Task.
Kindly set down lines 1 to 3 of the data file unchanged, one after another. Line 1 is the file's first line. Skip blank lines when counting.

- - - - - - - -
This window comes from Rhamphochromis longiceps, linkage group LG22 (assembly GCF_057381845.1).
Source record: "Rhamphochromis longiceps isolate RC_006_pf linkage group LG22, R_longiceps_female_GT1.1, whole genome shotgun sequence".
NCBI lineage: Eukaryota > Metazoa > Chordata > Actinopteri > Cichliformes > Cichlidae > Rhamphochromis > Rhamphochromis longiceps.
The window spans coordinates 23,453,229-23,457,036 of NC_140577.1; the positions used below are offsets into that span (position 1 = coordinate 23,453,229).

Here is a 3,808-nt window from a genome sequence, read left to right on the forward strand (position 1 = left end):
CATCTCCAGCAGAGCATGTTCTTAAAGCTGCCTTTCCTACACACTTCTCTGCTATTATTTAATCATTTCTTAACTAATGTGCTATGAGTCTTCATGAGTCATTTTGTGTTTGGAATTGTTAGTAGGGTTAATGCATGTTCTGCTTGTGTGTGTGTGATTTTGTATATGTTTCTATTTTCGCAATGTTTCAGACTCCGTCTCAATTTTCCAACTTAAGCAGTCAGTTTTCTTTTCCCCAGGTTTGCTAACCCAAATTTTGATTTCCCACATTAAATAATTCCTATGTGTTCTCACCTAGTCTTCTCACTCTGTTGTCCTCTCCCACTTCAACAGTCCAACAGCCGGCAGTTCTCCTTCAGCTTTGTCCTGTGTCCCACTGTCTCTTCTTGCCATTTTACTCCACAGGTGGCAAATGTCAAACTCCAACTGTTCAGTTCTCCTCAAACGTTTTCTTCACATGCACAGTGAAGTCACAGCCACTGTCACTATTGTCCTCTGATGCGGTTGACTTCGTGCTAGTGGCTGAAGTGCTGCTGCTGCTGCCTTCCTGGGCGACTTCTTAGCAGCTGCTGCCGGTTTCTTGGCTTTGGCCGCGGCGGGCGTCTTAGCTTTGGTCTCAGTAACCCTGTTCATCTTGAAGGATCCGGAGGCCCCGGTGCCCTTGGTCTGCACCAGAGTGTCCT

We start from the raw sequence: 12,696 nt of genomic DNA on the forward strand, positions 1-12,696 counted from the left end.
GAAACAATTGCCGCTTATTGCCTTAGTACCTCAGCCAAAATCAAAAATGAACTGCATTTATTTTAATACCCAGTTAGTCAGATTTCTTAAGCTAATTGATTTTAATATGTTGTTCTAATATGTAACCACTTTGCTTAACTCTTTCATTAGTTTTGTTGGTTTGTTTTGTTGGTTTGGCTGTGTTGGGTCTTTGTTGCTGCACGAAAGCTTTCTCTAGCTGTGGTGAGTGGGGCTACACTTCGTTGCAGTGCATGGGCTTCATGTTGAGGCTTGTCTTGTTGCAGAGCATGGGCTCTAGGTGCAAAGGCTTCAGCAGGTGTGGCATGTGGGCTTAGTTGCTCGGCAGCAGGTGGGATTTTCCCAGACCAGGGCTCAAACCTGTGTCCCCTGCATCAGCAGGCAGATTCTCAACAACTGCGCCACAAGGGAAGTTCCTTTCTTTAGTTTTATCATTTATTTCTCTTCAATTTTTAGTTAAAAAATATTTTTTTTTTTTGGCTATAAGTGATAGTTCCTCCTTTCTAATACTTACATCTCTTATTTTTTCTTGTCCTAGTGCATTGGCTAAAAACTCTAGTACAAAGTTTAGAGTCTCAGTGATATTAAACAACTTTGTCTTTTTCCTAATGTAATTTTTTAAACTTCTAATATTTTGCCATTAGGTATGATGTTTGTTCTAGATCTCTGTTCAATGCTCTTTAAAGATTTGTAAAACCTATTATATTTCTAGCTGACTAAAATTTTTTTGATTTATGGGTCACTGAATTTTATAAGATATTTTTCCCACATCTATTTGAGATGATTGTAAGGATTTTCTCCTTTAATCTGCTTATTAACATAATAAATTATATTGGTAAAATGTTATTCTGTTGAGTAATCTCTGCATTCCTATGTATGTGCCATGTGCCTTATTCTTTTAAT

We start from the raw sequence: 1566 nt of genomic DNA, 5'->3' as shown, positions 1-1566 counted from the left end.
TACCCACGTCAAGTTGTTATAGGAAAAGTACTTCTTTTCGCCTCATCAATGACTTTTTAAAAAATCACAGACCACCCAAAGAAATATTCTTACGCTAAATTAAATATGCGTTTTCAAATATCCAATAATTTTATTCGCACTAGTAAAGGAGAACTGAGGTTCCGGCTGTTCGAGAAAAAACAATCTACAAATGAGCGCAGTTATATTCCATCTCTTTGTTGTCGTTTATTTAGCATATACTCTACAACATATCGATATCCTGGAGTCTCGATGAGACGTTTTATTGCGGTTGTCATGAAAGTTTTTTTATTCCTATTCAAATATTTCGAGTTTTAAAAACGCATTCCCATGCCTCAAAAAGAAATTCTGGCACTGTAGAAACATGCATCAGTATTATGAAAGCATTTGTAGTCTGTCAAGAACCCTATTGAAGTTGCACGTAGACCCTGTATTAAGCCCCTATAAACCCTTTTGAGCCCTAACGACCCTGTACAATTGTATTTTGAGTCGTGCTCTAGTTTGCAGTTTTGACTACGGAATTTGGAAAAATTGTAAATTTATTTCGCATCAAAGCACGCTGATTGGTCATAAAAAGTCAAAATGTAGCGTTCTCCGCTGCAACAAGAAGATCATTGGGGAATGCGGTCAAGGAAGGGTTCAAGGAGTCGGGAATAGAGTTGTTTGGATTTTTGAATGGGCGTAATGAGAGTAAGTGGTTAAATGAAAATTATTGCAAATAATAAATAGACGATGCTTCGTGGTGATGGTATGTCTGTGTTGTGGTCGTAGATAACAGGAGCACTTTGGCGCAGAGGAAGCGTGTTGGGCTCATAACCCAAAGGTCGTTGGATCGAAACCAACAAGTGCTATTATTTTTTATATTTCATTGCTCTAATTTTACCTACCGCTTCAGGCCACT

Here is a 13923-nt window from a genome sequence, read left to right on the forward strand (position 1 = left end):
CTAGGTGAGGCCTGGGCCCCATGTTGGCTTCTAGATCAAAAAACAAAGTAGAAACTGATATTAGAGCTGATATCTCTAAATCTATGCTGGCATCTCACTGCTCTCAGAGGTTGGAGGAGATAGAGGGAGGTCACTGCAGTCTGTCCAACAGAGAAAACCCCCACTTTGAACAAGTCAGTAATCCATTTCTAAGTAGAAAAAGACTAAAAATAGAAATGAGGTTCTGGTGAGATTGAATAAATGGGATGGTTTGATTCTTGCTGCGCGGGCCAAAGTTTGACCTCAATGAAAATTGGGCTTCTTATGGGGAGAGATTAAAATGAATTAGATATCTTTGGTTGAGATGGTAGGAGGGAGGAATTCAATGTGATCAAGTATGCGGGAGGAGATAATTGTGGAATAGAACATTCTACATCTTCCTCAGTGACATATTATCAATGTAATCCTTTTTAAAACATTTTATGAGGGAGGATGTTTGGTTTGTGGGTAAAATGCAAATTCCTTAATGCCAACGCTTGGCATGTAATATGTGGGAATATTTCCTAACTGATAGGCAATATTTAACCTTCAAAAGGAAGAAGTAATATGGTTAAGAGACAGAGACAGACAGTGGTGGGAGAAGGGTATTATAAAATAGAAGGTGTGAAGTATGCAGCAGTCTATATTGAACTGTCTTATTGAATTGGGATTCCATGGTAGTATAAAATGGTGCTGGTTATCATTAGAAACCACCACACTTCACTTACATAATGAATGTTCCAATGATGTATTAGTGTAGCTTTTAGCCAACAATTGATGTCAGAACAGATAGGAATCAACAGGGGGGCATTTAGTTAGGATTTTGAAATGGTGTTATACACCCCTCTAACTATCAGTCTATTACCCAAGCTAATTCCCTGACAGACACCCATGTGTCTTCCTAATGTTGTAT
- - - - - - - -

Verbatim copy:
This window comes from Rhamphochromis longiceps, linkage group LG22 (assembly GCF_057381845.1).
Source record: "Rhamphochromis longiceps isolate RC_006_pf linkage group LG22, R_longiceps_female_GT1.1, whole genome shotgun sequence".
NCBI lineage: Eukaryota > Metazoa > Chordata > Actinopteri > Cichliformes > Cichlidae > Rhamphochromis > Rhamphochromis longiceps.